Before Prime Minister Justin Trudeau prorogued Parliament back in August, it was not set to resume regular sittings until Sept. 21
Once the PM broke his promise not to use prorogation, which also happened to shut down committees investigating the WE charity scandal, Parliament’s return was further delayed until Sept. 23.
Last Wednesday became the date of the Throne Speech, which I covered in last week’s report.
This week, the government has tabled Bill
C-4 that is the latest COVID relief response bill.
What was disappointing about this is that the Trudeau Liberal government only allowed a little over four hours of debate time on a proposed in excess of $50 Billion worth of deficit spending.
Why did the government do this?
Because there was not enough time after existing programs had all ran out.
By proroguing Parliament, and delaying the return of the House, the time that should have been spent properly debating and reviewing this bill at committee stage was entirely lost.
Why does debate and committee stage review matter?
As many will know, throughout this pandemic response there have been a significant number of gaps and unintended barriers that have prevented those in need from getting the help that a response program was intended to provide.
As a result, throughout these past months, the government has been perpetually playing catch- up on the fly, typically after these gaps and barriers are raised by the Opposition.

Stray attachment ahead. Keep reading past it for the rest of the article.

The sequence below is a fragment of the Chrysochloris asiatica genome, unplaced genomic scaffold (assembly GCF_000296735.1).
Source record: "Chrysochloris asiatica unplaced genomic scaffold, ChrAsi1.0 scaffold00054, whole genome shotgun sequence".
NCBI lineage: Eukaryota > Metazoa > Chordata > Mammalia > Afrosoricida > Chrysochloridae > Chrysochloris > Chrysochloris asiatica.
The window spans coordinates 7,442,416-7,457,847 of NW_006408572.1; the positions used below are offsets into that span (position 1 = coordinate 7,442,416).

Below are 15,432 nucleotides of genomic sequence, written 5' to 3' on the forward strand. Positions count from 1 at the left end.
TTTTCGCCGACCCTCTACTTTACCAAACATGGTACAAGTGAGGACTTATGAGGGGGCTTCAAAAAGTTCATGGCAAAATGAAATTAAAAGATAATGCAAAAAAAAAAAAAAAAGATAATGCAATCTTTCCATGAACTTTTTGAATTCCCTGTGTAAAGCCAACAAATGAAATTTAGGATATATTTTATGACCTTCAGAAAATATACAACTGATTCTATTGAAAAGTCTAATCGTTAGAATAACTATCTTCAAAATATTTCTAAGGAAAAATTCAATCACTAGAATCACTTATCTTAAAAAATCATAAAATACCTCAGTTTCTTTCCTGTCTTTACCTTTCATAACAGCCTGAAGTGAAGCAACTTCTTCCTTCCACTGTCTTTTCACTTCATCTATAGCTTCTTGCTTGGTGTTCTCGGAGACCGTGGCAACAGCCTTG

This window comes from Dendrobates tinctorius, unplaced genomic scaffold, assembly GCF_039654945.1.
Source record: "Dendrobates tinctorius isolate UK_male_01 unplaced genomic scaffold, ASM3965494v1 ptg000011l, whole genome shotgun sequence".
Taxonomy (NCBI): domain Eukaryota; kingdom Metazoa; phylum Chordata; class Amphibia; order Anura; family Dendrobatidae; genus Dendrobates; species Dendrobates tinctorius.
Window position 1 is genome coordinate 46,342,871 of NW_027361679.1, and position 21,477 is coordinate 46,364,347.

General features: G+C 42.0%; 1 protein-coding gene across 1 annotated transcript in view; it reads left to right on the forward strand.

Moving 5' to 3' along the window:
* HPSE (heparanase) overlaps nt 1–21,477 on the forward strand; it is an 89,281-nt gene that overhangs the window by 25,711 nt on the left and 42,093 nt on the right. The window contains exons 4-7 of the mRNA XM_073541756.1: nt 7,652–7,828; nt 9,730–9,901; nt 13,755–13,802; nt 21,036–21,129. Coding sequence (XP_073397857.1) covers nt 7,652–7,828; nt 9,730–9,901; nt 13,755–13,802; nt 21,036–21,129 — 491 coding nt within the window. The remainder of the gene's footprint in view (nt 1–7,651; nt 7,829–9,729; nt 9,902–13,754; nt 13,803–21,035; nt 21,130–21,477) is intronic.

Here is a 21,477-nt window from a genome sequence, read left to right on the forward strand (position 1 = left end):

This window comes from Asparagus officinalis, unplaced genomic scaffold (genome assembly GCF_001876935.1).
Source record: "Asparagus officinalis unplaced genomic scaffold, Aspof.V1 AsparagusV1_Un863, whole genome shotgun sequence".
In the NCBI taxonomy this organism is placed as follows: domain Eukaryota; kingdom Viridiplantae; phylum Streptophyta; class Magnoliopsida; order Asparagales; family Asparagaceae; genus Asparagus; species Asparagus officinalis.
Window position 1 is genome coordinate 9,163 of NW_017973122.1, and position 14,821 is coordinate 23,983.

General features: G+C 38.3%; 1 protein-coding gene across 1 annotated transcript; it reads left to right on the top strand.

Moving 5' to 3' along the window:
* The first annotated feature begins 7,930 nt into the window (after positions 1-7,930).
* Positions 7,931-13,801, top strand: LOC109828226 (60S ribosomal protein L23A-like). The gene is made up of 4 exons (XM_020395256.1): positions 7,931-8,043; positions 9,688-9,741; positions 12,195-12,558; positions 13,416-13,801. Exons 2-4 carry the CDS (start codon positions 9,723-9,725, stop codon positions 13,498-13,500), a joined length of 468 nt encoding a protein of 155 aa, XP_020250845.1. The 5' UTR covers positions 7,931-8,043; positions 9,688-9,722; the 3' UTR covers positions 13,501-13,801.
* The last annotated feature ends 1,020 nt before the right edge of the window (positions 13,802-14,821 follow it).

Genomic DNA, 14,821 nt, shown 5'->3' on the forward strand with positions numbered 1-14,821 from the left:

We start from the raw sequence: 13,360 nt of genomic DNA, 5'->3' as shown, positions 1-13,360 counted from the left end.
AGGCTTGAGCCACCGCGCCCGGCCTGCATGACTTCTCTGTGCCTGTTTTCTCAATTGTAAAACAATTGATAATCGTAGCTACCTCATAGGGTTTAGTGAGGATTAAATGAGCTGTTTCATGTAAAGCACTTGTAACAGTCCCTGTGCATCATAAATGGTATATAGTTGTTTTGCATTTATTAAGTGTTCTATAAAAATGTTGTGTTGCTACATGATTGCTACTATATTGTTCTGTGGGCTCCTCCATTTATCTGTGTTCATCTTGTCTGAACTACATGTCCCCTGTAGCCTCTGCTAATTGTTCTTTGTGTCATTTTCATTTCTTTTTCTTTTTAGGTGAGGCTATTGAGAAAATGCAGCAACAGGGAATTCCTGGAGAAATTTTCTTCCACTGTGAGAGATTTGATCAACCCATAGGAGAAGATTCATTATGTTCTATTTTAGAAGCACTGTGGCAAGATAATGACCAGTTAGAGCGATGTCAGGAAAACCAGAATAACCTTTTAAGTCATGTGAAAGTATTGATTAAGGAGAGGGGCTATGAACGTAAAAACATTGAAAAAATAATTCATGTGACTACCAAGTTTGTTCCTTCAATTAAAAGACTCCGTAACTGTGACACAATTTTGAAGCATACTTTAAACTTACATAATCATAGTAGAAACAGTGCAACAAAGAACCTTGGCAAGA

Some have still yet to get help because of this approach.
In this instance, Parliament finally had an opportunity to be proactive and study and debate a critically important bill prior to it coming into effect.
Instead the prime minister was more concerned with shutting down and proroguing Parliament. So this opportunity for proactive debate and study was squandered.
This is a massive failure by the prime minister, putting ahead the need for political cover over the importance of properly debating and studying the bill in question.
As it would happen, the bill was ultimately passed unanimously, however it was not studied in committee nor was it extensively debated.
As a result, there are many unknown details.
For example, how smoothly will the CERB benefit transition into the new EI version of this benefit?
Likewise, Canadians still have no idea what the current status is of the EI account (which is paid for, through premiums, by employees and employers) and if these proposed new programs are sustainable.
These are all serious questions and there is no answer to date.
Dan Albas is the member of Parliament for Central Okanagan-Similkameen-Nicola. Email: Dan.Albas@parl.gc.ca. Phone: 1-800-665-8711.